But even before that happens, watch the Panthers-Jets game Friday night. If the Panthers beat the Jets in regulation on Friday night, the Caps could pick that spot up on Saturday, as well.

In other words, if the Capitals take care of business on Long Island on Saturday, and they get some help from out of town, they could theoretically be standing–you sitting down, Caps Nation?–NINTH when they come home to face the Rangers on Sunday.

Speaking of the Rangers, they host Ottawa on Friday night. Now, if you look at the standings, it’s easy to favor the Rangers going into that game. The Rangers are 9-4-1 at home, while the Senators are 3-7-2 on the road; the Rangers are coming in on a 4-game streak, the Senators, on a 1-game skid. However, the Senators win with defense. It’s technically accurate to say that only Boston has allowed fewer goals than Ottawa in the Eastern Conference. But it’s only 1 goal, and the Bruins have played 3 fewer games. The Senators are actually giving the Chicago Blackhawks a serious run for the Jennings Trophy right now, and the Rangers aren’t exactly shooting the lights out on Broadway. That game could easily go any number of different ways on Friday night. A regulation win by the Senators would be a HUGE help to the Capitals.

That would set up quite a showdown at the Phone Booth on Sunday morning.

(And pardon the rant, but it is a morning game in my book: thanks to Daylight Savings Time, it’s going to feel like an 11:30 start, meaning it’s going to feel like 10:30 doors at Verizon Center, and oh by the way, Metro is going to be a mess this weekend. Caps Nation, what do you think: maybe we should all show up for the game on Sunday in our pajamas?)

Ahem–as I was saying–quite a showdown at the Phone Booth on Sunday morning.

If the Senators beat the Rangers in regulation, and the Caps take care of both teams from New York over the weekend, the Caps could, with a little help, quite possibly charge all the way to–would you believe this?–ONE POINT out of playoff position.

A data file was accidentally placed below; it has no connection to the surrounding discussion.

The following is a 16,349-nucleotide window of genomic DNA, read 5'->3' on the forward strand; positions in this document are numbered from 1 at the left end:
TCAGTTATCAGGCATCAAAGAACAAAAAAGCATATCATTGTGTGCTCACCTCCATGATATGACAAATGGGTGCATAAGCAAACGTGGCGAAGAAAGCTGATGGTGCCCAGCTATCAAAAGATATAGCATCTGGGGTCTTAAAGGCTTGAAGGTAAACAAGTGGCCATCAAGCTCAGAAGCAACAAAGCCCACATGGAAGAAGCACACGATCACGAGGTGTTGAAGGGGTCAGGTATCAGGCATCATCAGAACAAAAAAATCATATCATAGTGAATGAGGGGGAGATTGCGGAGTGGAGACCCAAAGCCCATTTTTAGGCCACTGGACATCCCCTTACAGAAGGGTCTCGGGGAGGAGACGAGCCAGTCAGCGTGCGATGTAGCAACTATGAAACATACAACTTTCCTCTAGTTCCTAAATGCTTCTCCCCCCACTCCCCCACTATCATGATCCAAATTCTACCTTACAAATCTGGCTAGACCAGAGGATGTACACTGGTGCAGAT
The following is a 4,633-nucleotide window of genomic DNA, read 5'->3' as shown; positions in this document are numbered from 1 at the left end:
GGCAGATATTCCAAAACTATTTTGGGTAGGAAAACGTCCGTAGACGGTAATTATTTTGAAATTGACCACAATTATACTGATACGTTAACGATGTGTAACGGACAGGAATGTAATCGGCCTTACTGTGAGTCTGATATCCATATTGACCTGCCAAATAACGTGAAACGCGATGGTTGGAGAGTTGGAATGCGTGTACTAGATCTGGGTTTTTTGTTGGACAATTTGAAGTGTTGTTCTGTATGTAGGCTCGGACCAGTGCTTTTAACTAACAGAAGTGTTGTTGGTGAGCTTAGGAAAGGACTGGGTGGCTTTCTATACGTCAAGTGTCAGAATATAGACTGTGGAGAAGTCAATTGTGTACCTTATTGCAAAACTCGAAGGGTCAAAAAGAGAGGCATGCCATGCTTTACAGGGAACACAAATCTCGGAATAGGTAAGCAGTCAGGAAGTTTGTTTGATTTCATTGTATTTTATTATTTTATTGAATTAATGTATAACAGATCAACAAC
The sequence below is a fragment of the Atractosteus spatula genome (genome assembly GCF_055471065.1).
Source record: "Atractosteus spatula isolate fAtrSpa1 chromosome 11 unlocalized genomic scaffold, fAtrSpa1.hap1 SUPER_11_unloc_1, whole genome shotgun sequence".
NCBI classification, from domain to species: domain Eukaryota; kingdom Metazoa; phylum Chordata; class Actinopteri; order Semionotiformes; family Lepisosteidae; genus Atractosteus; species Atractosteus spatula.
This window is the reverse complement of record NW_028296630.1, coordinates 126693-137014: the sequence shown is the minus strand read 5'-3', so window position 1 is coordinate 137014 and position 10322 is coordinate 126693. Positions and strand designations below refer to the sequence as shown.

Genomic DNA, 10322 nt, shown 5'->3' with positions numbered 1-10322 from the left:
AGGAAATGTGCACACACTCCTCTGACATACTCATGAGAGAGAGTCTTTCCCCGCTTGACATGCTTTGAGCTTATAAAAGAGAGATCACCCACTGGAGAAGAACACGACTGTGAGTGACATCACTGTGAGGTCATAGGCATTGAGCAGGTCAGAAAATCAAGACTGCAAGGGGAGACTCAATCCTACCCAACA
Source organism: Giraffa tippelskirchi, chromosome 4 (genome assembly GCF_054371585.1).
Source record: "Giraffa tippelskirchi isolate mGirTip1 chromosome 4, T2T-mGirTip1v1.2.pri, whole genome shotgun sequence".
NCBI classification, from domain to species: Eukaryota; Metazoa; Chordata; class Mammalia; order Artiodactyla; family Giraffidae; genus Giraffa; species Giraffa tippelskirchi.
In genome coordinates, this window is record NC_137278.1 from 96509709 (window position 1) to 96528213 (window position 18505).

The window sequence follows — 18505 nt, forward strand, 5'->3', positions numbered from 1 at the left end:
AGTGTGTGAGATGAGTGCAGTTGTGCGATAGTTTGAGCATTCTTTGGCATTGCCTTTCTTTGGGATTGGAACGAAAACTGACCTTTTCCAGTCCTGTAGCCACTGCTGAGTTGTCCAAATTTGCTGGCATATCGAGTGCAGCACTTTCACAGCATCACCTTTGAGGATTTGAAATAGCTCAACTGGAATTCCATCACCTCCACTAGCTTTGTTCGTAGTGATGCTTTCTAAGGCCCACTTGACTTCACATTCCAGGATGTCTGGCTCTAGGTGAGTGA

If the Caps lose both games this weekend, and the out of town scoreboard piles on the insults, the Caps could conceivably be all the way back in 14th by the time the Hurricanes arrive to kick off a home-and-home Tuesday night–two quick games that could decide if the Caps are going to be charging in the Southeast, or staring down a very, very serious block.

Reasons to hope this weekend: the Islanders have been HORRIBLE at home this season, which may play to the Caps’ favor on Saturday; and the Rangers have not been very good on the road coming into Verizon Center on Sunday, where the Caps are now 7-5-0.

What worries me about Saturday is the Caps’ road record, a very pedestrian 3-6-1 so far. That road record has GOT to improve this month if the Caps are to have any chance of–yes, I’m going there–charging all the way into the playoffs. That said, the Islanders aren’t much better at home than the Caps have been on the road, so even this may be worrying too much.

So, keep an eye on the scoreboard Friday night, Caps faithful. If the Panthers win in regulation, the Caps could jump two spots, and possibly three, with a win at the Vet on Saturday. And don’t neglect to look in on the Rangers-Sens game, as that game could set the table for Sunday’s game here in the District.

All in all, this is going to be a whirlwind weekend for hockey in DC…and that’s before we play the Hurricanes.

This season is suddenly getting very, very interesting. Step away from the ping pong balls, folks: these Capitals just might be able to pull this Long Shot off, after all.